I really thought me and Desmond had gotten so lucky that we would be able to say, we couldn’t relate to our kid dropping to the ground while kicking his feet and screaming. Especially given that Aiden is able to have and carry full conversations about when he’s upset and why. It wasn’t until last night that I noticed when he dropped to the floor, he did so in steps allowing me to see that he is looking for a reaction. When I asked … or told him to get up and get out of my kitchen, he stood up and stated, “but mommy, I’m mad.”
Over the last month or so, since the tantrums have started, what he’s searching for, is exactly what he’s gotten from both me and Desmond. Usually him collapsing on the ground results in his dad yelling and/or me threatening the whooping that’s never happened. Realizing that a reaction is exactly what my child has been looking for, it led me into thinking why a kid as smart as him would want to get such a high emotional reaction from his parents. It then led me to think about the fact that he ONLY does it with us two. Over time these reactions become more and more intense, mainly due to shock. I think I may have even asked at one point why he would wait until he’s almost four to start this.
While not capable of giving me a solid answer, his “mommy I’m mad,” statement was enough to help me at least try to figure it out. I had to stop and think about the fact that Aiden’s parents have many new sources that have taken our attention in the last few months. I just shared with you all last month that I was practically forced to spend a day giving my full attention to him. His dad has launched merchandise under his brand, been working on a new project, and while unintentional, that has taken away from the attention Aiden is used to. With this, I have also been working on the release of a book, planning a party, dealing with life, and working on various projects outside of being a mother. So when asking myself why, I had to dig into the role I am also playing. I am a huge believer in the idea of looking deeply into the things that frustrate you until you’re able to see your reflection. However, it is not always easy to apply this when parenting! Do I believe that Aiden saw another child engage in this behavior and thought he’d give it a shot? Absolutely. Do I believe he’s fully capable of expressing himself without the fall out? Absolutely. But what I don’t believe is that he can say, “hey mom and dad y’all attention to me has been off and I would like more of it.”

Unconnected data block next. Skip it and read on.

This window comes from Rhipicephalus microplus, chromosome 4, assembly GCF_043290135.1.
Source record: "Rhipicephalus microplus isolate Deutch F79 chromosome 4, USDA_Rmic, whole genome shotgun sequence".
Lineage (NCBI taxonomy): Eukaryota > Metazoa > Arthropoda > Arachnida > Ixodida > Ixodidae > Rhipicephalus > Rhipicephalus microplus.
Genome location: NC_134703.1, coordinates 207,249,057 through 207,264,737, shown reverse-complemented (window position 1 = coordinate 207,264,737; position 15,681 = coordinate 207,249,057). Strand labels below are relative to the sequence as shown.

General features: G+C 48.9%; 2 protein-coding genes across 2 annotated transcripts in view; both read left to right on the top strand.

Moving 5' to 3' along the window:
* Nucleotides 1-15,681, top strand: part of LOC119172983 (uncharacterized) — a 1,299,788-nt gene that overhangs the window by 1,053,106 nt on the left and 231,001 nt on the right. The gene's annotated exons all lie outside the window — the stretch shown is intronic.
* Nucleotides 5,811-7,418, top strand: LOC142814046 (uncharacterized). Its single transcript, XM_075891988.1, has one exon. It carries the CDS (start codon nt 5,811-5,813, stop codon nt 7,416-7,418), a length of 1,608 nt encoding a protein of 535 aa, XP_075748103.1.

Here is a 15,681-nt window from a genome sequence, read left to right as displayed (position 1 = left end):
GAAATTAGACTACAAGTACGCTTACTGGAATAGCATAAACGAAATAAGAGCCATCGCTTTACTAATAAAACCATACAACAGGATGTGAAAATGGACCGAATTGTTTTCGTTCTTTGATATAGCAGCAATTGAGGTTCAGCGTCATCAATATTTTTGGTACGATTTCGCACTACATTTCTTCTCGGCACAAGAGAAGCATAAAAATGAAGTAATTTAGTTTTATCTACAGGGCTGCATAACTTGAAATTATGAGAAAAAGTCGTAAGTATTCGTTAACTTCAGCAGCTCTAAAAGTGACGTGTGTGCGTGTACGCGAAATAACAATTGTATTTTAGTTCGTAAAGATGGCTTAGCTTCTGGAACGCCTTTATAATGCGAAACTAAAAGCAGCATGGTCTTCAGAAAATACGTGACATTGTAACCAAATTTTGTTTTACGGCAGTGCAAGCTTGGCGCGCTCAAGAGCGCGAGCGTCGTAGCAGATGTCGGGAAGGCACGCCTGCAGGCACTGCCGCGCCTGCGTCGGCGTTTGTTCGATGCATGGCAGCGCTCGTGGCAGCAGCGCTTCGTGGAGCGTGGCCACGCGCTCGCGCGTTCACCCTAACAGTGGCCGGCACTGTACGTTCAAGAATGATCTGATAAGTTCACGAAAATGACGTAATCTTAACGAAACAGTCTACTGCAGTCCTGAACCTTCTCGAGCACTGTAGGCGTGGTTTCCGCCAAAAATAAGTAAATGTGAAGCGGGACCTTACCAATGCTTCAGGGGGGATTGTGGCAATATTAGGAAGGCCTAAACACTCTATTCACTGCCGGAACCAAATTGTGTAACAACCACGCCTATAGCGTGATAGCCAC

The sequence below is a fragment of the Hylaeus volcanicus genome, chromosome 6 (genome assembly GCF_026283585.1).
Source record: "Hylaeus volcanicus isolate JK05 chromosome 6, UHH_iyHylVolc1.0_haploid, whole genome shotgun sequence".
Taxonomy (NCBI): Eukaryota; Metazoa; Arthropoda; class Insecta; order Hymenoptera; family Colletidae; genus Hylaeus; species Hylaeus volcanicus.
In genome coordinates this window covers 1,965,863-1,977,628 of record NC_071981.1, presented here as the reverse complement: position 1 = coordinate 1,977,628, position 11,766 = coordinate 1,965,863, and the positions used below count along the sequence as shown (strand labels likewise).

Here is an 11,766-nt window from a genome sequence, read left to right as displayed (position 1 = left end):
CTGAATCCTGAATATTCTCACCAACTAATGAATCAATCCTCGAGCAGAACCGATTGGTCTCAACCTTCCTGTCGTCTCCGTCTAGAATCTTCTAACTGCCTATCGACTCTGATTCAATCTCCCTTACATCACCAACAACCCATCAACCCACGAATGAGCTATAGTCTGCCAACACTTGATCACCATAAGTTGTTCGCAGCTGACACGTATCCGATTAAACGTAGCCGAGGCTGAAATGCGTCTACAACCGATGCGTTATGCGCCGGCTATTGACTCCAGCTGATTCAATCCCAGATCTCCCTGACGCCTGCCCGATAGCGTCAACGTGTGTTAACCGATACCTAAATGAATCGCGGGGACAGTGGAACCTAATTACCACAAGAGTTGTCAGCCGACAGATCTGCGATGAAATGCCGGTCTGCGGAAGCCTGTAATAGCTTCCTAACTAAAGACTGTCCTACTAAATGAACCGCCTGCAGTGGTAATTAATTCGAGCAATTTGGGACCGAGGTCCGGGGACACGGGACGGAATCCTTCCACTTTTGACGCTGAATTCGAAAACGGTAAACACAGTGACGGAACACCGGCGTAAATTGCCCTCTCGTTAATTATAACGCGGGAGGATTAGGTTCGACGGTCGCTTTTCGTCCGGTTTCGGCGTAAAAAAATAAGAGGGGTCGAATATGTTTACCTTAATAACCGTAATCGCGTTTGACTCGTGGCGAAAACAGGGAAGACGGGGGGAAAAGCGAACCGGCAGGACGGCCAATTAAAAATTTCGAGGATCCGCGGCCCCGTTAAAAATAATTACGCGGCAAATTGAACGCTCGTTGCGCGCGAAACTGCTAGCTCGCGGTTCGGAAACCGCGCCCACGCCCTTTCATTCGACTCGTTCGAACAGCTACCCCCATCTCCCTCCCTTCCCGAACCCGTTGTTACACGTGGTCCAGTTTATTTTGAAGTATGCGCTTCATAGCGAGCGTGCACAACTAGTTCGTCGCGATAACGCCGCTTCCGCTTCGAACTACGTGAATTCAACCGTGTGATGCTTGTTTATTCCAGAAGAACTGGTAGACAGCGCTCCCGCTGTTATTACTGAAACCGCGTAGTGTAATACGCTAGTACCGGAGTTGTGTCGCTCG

As a parent, I think it is beyond important to be able to look at your self and own behaviors, when trying to understand your children. I have talked about this in previous blogs, yet and still I am also finding myself repeatedly receiving this lesson. I thought it would be useful to share with other mommies and parents as a reminder. Use this month to come to an understanding with your child about a recent behavior that may be frustrating you! No matter the age or issue, who may be in the “wrong” or “right,” just think deeper than what you see at face value. I’d love to hear how this worked for you and your child(ren)!
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